Brainy Puzzles

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# Interesting puzzle, can you crack it?

Hi all! Lets see if the brains of crazyengineers can work this out!

A Professor and a lady are travelling in a train. They get around talking and the lady decides to give a puzzle to the Prof. She tells him that she has 3 children whose product of ages is equal to the maximum number of runs possible to score in an over without any illegitimate ball being balled (i.e. NB, Wide, etc). Also, the sum of their ages is equal to her berth number. However, the professor isn't able to answer. The lady then gives him a further hint that the eldest of her children is has only one eye. At this information, the Professor knows the ages of the three children.

My question to you is that you DONT know the lady's berth number. Can u tell me the ages of her children?

A Professor and a lady are travelling in a train. They get around talking and the lady decides to give a puzzle to the Prof. She tells him that she has 3 children whose product of ages is equal to the maximum number of runs possible to score in an over without any illegitimate ball being balled (i.e. NB, Wide, etc). Also, the sum of their ages is equal to her berth number. However, the professor isn't able to answer. The lady then gives him a further hint that the eldest of her children is has only one eye. At this information, the Professor knows the ages of the three children.

My question to you is that you DONT know the lady's berth number. Can u tell me the ages of her children?

I think there z something missing here, is it??smita89The lady then gives him a further hint that the eldest of her children is has only one eye.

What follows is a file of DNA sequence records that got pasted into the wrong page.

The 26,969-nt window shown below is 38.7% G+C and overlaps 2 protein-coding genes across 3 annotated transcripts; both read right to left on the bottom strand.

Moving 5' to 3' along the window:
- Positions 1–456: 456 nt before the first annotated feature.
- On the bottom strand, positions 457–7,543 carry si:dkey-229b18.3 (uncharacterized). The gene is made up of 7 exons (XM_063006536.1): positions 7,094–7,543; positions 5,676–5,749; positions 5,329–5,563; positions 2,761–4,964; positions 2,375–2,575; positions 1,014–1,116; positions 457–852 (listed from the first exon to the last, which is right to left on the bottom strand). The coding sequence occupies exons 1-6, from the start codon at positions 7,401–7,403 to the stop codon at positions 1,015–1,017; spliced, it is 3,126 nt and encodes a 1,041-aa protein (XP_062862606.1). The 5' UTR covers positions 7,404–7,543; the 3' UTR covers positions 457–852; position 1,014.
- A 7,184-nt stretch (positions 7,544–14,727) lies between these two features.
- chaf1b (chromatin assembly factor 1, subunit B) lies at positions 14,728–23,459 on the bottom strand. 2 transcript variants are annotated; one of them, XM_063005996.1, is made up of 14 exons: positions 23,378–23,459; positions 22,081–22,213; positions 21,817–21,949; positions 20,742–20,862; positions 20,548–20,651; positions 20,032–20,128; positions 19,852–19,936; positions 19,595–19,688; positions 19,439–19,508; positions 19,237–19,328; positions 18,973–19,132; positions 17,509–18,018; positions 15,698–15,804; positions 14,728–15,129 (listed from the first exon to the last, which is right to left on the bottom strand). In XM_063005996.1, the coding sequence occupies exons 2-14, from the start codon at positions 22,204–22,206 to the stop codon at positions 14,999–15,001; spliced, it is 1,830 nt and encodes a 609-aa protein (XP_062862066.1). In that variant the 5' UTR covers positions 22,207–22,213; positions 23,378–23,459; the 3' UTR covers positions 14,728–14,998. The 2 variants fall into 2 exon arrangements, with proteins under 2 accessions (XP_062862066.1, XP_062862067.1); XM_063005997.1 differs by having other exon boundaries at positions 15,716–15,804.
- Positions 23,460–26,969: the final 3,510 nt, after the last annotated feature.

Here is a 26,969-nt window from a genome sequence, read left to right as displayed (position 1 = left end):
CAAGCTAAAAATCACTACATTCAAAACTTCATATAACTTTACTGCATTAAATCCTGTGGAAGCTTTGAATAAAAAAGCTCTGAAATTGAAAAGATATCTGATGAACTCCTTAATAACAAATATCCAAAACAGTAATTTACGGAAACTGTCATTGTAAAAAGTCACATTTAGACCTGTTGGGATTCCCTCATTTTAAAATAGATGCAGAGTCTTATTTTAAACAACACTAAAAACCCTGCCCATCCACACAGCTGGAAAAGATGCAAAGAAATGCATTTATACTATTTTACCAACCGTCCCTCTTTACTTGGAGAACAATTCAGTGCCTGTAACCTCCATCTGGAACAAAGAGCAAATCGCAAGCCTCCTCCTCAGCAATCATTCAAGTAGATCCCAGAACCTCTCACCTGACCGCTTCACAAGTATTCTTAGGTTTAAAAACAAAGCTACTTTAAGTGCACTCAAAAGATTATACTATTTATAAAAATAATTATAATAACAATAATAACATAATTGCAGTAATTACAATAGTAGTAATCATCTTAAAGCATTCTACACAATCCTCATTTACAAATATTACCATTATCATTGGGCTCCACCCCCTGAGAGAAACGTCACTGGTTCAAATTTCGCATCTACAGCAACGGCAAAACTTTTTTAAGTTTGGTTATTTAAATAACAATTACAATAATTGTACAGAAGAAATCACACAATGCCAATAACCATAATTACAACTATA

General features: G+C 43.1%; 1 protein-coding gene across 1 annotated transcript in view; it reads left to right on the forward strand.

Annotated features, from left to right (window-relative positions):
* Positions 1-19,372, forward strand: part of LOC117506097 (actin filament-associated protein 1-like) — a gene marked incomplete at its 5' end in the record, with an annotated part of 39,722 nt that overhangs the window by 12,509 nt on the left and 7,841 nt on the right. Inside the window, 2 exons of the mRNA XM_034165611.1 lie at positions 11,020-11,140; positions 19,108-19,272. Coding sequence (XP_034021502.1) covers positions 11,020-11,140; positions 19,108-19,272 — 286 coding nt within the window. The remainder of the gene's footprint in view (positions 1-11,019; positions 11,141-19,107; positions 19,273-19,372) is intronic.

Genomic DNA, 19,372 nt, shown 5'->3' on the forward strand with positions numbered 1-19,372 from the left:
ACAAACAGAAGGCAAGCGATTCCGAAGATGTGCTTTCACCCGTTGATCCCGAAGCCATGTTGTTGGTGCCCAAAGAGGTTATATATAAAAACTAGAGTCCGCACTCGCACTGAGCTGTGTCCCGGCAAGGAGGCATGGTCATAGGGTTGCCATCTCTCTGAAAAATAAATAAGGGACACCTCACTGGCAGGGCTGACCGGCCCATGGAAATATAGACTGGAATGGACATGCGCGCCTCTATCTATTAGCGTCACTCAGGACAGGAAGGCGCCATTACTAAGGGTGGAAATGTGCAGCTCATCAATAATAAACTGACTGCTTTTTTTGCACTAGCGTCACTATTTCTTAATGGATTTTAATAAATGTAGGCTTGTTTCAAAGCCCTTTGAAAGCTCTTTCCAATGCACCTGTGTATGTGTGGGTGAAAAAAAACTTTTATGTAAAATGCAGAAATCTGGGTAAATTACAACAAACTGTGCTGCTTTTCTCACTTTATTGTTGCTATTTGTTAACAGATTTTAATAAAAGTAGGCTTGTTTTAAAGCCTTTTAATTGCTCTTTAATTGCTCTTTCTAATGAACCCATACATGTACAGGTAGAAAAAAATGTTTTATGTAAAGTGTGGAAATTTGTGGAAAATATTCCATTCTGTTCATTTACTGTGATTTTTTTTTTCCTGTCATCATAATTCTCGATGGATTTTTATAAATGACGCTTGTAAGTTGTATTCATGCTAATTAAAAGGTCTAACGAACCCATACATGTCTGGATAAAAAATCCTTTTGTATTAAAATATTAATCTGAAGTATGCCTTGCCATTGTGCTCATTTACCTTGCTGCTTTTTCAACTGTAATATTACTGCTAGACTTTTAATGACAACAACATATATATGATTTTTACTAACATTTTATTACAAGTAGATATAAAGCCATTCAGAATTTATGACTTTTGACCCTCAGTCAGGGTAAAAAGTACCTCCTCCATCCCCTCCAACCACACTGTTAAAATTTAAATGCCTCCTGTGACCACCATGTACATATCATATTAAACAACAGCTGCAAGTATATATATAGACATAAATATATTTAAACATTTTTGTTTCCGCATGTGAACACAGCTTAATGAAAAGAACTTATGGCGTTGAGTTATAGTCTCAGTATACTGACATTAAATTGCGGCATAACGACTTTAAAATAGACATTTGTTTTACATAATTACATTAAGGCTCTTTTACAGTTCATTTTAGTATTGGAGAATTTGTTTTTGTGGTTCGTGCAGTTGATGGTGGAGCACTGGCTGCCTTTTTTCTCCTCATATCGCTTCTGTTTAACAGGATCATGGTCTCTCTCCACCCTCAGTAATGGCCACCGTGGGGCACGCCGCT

No Neha, the question is absolutely correct. The only clue you need is

She tells him that she has 3 children whose product of ages is equal to the maximum number of runs possible to score in an over without any illegitimate ball being balled (i.e. NB, Wide, etc).keep trying ;-)

**ANS: (2,2,9)**

As per the first two conditions the probable ages are (1,1,36),(1,2,18),(1,3,12),(1,4,9),(1,6,6),(2,3,6),(3,3,4) and (2,2,9).

Professor know her berth number but he don't get the answer. That is sum of the ages of the children can make in two or more ways.That reduces the chances to two { (2,2,9),(1,6,6) }.

From the third option, we got a constraint that, there is only one elder child. And we got the answer of (2,2,9)

Ans (2,2,9). Is this right.

yes that IS the right answer! the logic is correct too. Good Work!

#hussananl_Faraoke

The lady said "eldest" not "elder".

The eldest can be the one of 3

The lady said "eldest" not "elder".

The eldest can be the one of 3

2,3,6smita89Hi all! Lets see if the brains of crazyengineers can work this out!

A Professor and a lady are travelling in a train. They get around talking and the lady decides to give a puzzle to the Prof. She tells him that she has 3 children whose product of ages is equal to the maximum number of runs possible to score in an over without any illegitimate ball being balled (i.e. NB, Wide, etc). Also, the sum of their ages is equal to her berth number. However, the professor isn't able to answer. The lady then gives him a further hint that the eldest of her children is has only one eye. At this information, the Professor knows the ages of the three children.

My question to you is that you DONT know the lady's berth number. Can u tell me the ages of her children?

i dont think so because she use eldest and so, the correct option is i guess nonesmita89yes that IS the right answer! the logic is correct too. Good Work!

Chillam bana ra